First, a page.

34. This limitation is irrelevant for FY 2014, however, as the entire amounts necessary to pay the Annual Required Contributions for each of retirement systems was appropriated by
the Legislature and signed into law by the Governor as part of the FY 2014 Budget.
35. For FY 2015, the budget was $32,567,765,000. Therefore, the maximum amount that could have been required to be appropriated without voter approval was $325,677,650.
36. For FY 2016, the budget is $33,8.00,000,000. Therefore, the maximum amount that could have been required to be appropriated without voter approval was $338,000,000.
42, Burgos HELD that Chapter 28 created a contractual right to an annual appropriation sufficient to make the payments, BUT that promise was unenforceable only insofar as it exceeded the 1 % cap of the Debt Limitation Clause. According to the Court, “we are not declaring Chapter 78 to be unconstitutional, contrary to the dissent’s suggestion that the majority is ‘striking down; ‘voiding,’ or ‘invalidating’ that statute. Chapter 78 remains in effect, as interpreted, unless the Legislature chooses to modify it.”
43. Thus, Burgos HELD that the contractual promises created by Chapter 78 were not unconstitutional and remained enforceable, except for the contractual promise to make annual budget appropriations of above 1 % of the Budget.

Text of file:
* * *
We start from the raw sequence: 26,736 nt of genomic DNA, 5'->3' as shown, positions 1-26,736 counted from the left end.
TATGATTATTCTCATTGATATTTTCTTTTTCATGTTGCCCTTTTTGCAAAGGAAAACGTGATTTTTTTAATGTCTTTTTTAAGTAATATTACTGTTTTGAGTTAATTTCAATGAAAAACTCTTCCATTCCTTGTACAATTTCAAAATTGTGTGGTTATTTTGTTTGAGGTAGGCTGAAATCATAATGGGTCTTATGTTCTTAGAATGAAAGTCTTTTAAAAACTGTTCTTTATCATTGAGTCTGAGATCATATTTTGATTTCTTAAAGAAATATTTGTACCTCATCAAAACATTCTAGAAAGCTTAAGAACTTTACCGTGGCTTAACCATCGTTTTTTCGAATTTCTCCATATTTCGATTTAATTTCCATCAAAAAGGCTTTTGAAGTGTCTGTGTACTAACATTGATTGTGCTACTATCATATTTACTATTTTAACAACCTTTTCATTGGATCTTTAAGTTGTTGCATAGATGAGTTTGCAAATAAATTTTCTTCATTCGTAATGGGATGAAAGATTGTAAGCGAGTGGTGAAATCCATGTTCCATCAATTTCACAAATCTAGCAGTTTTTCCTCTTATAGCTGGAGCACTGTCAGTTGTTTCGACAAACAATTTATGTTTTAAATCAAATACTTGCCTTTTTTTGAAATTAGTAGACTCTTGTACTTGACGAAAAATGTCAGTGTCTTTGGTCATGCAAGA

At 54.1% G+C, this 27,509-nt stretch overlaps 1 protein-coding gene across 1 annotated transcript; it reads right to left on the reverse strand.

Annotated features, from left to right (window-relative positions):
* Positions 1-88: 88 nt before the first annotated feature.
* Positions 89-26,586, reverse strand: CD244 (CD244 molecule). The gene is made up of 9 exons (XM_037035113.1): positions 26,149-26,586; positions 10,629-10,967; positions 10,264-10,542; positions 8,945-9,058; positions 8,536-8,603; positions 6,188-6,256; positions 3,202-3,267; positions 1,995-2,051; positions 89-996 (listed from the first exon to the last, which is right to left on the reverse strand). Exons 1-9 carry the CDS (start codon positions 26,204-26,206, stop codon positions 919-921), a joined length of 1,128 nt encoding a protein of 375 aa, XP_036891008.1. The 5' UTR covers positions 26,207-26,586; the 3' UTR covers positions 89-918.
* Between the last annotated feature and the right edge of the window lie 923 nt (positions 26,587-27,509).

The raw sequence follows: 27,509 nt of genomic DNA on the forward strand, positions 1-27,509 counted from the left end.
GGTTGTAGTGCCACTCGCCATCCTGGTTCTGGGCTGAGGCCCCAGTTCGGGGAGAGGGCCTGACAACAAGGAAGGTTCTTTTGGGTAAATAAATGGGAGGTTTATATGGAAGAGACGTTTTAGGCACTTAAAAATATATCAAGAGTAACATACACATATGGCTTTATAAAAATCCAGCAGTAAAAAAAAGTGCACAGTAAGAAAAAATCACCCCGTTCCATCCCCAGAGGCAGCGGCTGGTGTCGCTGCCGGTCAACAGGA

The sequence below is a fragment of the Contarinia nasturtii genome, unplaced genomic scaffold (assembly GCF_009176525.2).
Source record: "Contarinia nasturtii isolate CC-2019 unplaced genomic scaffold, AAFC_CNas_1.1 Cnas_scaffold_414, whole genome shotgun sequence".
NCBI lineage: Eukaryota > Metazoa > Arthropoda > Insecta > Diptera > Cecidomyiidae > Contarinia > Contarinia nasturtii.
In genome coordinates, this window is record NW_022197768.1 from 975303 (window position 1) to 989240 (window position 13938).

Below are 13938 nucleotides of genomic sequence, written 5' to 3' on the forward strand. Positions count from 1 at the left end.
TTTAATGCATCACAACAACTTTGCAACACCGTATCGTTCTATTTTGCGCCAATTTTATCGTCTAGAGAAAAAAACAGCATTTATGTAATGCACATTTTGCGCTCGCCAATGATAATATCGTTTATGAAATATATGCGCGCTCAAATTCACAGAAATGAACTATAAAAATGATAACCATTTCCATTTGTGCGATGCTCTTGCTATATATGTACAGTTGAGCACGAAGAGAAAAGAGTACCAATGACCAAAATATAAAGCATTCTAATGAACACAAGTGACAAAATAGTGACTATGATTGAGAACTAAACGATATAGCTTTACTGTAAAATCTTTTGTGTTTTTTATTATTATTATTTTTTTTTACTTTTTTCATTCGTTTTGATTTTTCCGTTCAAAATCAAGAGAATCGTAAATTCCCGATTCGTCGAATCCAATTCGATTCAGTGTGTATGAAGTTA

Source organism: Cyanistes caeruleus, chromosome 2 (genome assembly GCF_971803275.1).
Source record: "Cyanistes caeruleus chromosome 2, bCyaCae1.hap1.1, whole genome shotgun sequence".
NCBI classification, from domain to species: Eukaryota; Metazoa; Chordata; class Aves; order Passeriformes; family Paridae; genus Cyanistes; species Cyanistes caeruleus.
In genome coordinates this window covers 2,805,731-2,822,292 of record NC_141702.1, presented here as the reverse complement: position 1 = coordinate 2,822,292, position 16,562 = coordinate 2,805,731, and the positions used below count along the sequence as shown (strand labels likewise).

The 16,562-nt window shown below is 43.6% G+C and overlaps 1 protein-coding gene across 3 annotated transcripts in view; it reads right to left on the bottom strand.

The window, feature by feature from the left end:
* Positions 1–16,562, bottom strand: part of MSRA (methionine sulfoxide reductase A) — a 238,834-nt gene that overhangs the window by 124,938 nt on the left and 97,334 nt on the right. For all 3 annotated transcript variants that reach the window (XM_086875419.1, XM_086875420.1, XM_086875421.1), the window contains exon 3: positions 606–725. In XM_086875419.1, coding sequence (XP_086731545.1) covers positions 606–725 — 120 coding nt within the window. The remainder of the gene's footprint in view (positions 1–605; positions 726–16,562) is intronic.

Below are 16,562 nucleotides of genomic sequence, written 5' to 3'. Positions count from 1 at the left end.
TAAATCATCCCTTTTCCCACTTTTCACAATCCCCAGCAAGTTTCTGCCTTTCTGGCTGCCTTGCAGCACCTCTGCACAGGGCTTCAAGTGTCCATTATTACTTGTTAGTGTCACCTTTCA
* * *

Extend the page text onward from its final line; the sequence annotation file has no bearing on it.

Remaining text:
44. Therefore the decision established: A. The promise to appropriate the Annual Required Contribution to each Retirement System that is owed less than the cap in each year is enforceable and supports a judgment against the State, requiring it to make the budget appropriation. B. Thus, the Debt Limitation and Appropriations-related clauses in the NJ Constitution led the Court to conclude only that, “Chapter 78 cannot constitutionally create a legally binding, enforceable obligation on the State to annually appropriate funds as Chapter 78 purports to require.” C. The contractual right to the funding therefore remains enforceable through a breach of contract suit even if the amount exceeds 1 % and can be collected in the manner of any other civil judgment against the State. The majority decision by Justice LaVecchia held that Chapter 78’s “historic compromise” and the Legislature and Governor’s evinced a dear intent to create an enforceable contractual rightto pension funding. D. The Court agreed with plaintiffs that a “promise was made by the legislative and executive branches when enacting Chapter 78.” The Court concludes that “morally” plaintiffs’ argument is “unassailable.” E. “In sum, the State Constitution simply does not permit Chapter 78’s payment provisions to have any more binding effect than that of a contract that is subject to appropriation.”